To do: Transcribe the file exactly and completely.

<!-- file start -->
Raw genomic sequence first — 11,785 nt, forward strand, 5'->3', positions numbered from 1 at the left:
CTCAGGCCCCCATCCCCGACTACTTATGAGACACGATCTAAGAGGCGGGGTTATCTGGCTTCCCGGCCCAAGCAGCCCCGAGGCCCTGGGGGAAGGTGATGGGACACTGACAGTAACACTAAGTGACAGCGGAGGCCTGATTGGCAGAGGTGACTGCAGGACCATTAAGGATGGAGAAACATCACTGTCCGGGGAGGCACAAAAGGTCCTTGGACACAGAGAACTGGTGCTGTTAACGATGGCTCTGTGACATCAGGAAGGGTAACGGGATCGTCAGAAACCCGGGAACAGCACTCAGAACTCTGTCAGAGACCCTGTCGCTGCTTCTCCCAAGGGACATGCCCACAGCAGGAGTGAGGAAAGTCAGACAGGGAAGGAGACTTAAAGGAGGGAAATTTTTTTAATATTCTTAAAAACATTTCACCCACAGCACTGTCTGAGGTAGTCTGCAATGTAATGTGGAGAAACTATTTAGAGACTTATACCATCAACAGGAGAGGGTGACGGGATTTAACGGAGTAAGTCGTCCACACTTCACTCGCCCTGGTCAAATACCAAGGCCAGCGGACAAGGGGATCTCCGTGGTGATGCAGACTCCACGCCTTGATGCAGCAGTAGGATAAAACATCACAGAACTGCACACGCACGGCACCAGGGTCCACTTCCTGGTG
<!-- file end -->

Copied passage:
Raw genomic sequence first — 11,785 nt, forward strand, 5'->3', positions numbered from 1 at the left:
CTCAGGCCCCCATCCCCGACTACTTATGAGACACGATCTAAGAGGCGGGGTTATCTGGCTTCCCGGCCCAAGCAGCCCCGAGGCCCTGGGGGAAGGTGATGGGACACTGACAGTAACACTAAGTGACAGCGGAGGCCTGATTGGCAGAGGTGACTGCAGGACCATTAAGGATGGAGAAACATCACTGTCCGGGGAGGCACAAAAGGTCCTTGGACACAGAGAACTGGTGCTGTTAACGATGGCTCTGTGACATCAGGAAGGGTAACGGGATCGTCAGAAACCCGGGAACAGCACTCAGAACTCTGTCAGAGACCCTGTCGCTGCTTCTCCCAAGGGACATGCCCACAGCAGGAGTGAGGAAAGTCAGACAGGGAAGGAGACTTAAAGGAGGGAAATTTTTTTAATATTCTTAAAAACATTTCACCCACAGCACTGTCTGAGGTAGTCTGCAATGTAATGTGGAGAAACTATTTAGAGACTTATACCATCAACAGGAGAGGGTGACGGGATTTAACGGAGTAAGTCGTCCACACTTCACTCGCCCTGGTCAAATACCAAGGCCAGCGGACAAGGGGATCTCCGTGGTGATGCAGACTCCACGCCTTGATGCAGCAGTAGGATAAAACATCACAGAACTGCACACGCACGGCACCAGGGTCCACTTCCTGGTG